Dear Hurworth

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Samuel's Story

FACED WITH THE HORRORS OF war, would you protect your family from the truth?

Soldiers had to be between the ages of twenty and forty. Samuel Arnold Atkinson was forty years old. He had a successful career, a wife and six children.

He enlisted anyway.

He believed very strongly in conscription, or compulsory military service. After campaigning for its introduction he decided he needed to "walk the walk". He left his life and family behind to go to war.

In this letter he lists all of great things that happen around him, hiding the truth about the pain and sadness he experienced on a daily basis. The letter is addressed as “Somewhere in France but nowhere exciting” because exact locations had to be kept secret in case letters were intercepted by the enemy.

The day after writing this letter home to his son, Atkinson was killed when he was shot by a German sniper as he rushed out to help a wounded soldier. He was remembered as a remarkable man, who was determined to do what he thought was right. This letter reminds us that soldiers wanted to protect loved ones from the harsh truth about war and how they often suffered in silence so their families wouldn’t worry about them.




Research Support

You have been given a letter from Samuel to his son Hurworth.  You are now tasked with discovering more of the story behind Samuel Arnold Atkinson. How much of his story can you piece together?  The suggestions below will help you on your research journey. The When We Search Fact Sheet will also be a helpful tool in helping you discover the pieces of Samuel's puzzle.

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You're in luck. Samuel served in the New Zealand Army so his records can be found online at the Auckland War Memorial Museum Cenotaph. This is your most important search.  Collect as much information as you can. Once you've found Samuel's Serial Number move to Archway and search for his service documents there. (Quick Tip - Samuel has two sets of soldier records so take a look at both).



Check the date on the letter to Hurworth against the date of Samuel's death. Samuel's wife, Mary Atkinson, would have had a special card delivered to her with a photo of Samuel's grave and the exact location should she ever be able to visit.  Use Samuel's Service Number to search for the location of Samuel's grave.  Download the Cemetery Plan and use it in conjunction with Google Maps to find his final resting place. .



How old was Samuel when he went to war? Samuel wrote many letters campaigning for NZ to send more men to the front. Despite being a father of 6 children he followed his own words with actions and signed up to go as soon as possible. Can you find the letter in his Archway file asking to go at the first opportunity? What obituaries can you find for Samuel? Use Papers Past to search for articles written about 'S A Atkinson' in 1917. How did people remember him?


Uncover more pieces of Samuel's Story

why is the name 'hurworth' so important in the atkinson family?

Samuel writes to his son Hurworth, who is at Hurworth School in Wanganui. Use Google to establish other Hurworth connections to the Atkinson family, especially in Taranaki.  What happened to Hurworth School in the end? Can you find out if it is still a school today?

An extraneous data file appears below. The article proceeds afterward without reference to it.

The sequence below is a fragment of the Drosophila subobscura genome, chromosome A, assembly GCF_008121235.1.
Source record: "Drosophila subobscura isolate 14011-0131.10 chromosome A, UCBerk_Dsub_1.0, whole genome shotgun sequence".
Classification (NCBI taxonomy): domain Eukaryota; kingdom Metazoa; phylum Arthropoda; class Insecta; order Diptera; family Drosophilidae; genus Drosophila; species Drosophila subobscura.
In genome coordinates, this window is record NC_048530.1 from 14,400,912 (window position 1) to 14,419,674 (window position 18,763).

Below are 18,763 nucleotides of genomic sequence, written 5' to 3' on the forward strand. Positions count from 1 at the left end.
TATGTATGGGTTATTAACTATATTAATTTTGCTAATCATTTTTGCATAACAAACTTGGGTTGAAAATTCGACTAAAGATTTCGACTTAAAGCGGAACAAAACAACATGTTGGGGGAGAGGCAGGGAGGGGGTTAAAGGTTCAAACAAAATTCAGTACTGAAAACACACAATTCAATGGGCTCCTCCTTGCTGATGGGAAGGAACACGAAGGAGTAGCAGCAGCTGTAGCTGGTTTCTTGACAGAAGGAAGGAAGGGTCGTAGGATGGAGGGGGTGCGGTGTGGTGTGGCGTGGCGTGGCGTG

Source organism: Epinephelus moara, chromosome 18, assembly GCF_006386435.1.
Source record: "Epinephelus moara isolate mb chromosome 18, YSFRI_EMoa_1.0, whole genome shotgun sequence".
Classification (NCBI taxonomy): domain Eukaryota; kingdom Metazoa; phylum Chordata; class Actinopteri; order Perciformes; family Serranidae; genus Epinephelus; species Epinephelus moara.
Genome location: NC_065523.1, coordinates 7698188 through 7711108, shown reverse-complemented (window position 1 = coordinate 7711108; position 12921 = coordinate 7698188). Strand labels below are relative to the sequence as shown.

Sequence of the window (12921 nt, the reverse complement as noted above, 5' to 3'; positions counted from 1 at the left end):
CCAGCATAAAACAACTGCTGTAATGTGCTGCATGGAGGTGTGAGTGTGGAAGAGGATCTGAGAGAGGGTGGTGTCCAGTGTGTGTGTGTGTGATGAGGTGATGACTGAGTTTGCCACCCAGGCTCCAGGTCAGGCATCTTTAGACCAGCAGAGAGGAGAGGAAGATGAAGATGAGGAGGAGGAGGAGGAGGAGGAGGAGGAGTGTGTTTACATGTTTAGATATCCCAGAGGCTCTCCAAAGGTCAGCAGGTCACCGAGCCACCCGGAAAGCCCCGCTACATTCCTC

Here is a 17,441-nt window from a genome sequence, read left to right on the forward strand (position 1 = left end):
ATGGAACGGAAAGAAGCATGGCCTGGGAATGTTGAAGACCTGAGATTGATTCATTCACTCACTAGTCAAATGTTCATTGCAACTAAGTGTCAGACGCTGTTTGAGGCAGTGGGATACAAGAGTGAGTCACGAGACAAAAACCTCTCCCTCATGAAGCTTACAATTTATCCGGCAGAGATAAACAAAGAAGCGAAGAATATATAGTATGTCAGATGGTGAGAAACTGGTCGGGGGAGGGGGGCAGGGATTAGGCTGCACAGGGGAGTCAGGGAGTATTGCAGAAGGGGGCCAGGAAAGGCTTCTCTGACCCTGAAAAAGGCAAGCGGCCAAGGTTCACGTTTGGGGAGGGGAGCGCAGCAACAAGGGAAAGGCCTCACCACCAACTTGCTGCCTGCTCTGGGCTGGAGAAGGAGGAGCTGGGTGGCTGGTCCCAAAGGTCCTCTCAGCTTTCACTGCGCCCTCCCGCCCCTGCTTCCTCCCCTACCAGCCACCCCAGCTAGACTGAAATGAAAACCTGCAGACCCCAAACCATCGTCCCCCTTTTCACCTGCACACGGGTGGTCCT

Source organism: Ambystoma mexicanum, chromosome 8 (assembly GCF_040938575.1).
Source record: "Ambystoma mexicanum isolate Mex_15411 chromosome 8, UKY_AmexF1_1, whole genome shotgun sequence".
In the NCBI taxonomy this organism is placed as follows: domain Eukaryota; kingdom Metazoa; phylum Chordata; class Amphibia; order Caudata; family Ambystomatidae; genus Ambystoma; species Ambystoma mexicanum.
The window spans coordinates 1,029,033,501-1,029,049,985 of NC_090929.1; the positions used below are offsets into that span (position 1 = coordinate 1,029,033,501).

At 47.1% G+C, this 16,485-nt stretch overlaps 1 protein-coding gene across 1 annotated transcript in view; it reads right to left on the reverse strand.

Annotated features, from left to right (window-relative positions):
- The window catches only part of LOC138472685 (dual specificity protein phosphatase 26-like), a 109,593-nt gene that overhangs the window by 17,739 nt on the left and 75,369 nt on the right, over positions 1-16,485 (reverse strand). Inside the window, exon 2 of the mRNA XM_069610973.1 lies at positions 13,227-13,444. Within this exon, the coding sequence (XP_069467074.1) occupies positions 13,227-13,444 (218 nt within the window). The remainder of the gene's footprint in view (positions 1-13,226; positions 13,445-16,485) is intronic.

What was Samuel Atkinson’s father and what was he famous for?

The Atkinson's were a large and very prominent Taranaki family who went on to live in Whanganui, Nelson and Wellington.  What can you find out about them?  Is it possible to construct a family tree of the Atkinson's from a range of sources such as DigitalNZ? Samuel's father fought in the Taranaki Land Wars of the 1860s and was a lawyer but he was famous for something else.

what was samuel arnold atkinson's profession before he enlisted?

The Atkinson family was heavily connected with law and the legal profession.  Samuel had attended both Canterbury and Victoria University and his connections there as well as his professional life meant that he was very well regarded.  His influence was broad and many things including a scholarship and the school that went on to be known as Samuel Marsden Collegiate form a small part of his legacy.

Help solve the unsolved mystery.


Samuel Atkinson appears on the Nelson College Roll of Honour, The Victoria University Roll of Honour and the Wanganui Collegiate Roll of Honour.  His name is also on the NPBHS gates - but why?  Did he attend there? His family was from Taranaki but none of his obituaries mention his attendance.  What could the reason have been for the inclusion of his name on the memorial gates?


Search Further


A letter to Hurworth is connected with the story of Samuel Arnold Atkinson who attended Hurworth School, Wanganui Collegiate School, New Plymouth Boys' High School and Nelson Boys' College.The original letter is held by Wanganui Collegiate School Museum.This story is told with the permission of Shirley May Paterson, on behalf of the Atkinson Family.


Find documents connected with the life of Samuel Arnold Atkinson here

Samuel Arnold Atkinson's father was the New Zealand Prime Minister


Wanganui Collegiate School and New Plymouth Boy's High School 

The Walking with an Anzac Team found the first clue in Samuel's story when they visited Wanganui Collegiate School, then again at New Plymouth Boy's High School.   Further research on the same platforms you have used today allowed us to discover Samuel's Story.  

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Samuel Arnold Atkinson

Samuel's handwritten Service Records can be found on Archway here   

Research Starting Points for Samuel's Story.

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“Somewhere in France but nowhere exciting.”

How Atkinson addressed the letter to his son

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